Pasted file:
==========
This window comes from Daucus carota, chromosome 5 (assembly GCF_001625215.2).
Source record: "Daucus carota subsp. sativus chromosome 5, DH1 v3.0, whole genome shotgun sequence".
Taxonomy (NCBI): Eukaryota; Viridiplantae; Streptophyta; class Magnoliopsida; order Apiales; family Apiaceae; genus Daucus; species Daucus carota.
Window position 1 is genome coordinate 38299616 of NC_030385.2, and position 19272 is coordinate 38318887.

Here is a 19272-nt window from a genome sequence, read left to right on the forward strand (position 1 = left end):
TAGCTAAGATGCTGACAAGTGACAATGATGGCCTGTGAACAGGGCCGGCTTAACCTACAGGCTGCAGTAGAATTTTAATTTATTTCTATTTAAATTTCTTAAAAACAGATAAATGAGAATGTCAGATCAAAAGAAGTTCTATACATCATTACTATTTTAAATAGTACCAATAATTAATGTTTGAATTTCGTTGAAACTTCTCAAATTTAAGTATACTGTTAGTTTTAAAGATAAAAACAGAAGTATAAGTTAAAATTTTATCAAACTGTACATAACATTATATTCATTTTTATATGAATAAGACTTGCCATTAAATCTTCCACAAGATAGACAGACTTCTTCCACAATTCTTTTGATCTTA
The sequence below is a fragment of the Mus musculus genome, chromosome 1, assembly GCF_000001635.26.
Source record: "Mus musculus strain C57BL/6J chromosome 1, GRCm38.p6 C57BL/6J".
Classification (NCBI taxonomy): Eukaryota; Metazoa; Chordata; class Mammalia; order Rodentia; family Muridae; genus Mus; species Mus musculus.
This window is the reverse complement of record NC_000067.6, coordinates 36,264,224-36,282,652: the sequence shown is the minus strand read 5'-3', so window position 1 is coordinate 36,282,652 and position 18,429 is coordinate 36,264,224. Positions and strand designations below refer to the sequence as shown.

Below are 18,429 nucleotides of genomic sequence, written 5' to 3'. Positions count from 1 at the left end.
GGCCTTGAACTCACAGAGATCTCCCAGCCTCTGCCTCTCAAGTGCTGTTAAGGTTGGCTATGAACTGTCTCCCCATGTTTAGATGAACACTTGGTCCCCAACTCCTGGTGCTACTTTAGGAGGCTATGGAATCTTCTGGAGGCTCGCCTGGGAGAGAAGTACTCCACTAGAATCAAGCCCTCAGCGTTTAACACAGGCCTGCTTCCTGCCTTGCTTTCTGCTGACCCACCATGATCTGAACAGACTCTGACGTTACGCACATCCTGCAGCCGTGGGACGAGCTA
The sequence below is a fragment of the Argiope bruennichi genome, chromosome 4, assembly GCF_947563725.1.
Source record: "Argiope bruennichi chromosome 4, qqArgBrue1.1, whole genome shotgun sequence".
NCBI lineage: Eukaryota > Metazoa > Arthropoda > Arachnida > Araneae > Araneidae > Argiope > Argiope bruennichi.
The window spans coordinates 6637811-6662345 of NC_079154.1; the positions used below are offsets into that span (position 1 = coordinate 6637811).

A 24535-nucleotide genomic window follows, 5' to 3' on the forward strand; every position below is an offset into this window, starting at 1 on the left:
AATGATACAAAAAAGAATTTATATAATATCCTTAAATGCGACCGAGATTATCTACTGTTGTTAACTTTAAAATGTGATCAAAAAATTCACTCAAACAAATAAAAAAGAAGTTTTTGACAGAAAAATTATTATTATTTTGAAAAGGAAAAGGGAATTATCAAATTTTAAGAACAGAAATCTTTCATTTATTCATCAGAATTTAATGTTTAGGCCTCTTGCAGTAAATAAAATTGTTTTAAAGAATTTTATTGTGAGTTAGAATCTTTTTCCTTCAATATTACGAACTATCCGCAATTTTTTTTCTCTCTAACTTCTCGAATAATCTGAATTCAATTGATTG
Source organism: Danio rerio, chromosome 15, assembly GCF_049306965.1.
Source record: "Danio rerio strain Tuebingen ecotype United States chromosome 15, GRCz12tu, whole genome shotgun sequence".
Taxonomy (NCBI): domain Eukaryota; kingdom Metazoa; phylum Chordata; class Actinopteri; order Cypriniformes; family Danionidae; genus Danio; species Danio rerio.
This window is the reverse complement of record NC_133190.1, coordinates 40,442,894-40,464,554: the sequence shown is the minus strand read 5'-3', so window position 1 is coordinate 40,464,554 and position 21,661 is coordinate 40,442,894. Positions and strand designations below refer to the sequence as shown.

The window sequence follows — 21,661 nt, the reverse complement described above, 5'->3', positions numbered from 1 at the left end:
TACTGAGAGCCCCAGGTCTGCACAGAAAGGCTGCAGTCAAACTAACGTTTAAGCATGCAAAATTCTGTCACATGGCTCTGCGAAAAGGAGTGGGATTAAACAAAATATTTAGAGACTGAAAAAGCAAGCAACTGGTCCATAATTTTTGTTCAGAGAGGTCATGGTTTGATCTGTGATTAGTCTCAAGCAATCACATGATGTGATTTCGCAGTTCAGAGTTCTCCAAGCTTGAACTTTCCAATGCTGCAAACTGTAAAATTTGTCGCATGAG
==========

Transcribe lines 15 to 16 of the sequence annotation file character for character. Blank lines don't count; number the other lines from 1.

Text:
NCBI lineage: Eukaryota > Metazoa > Arthropoda > Arachnida > Araneae > Araneidae > Argiope > Argiope bruennichi.
The window spans coordinates 6637811-6662345 of NC_079154.1; the positions used below are offsets into that span (position 1 = coordinate 6637811).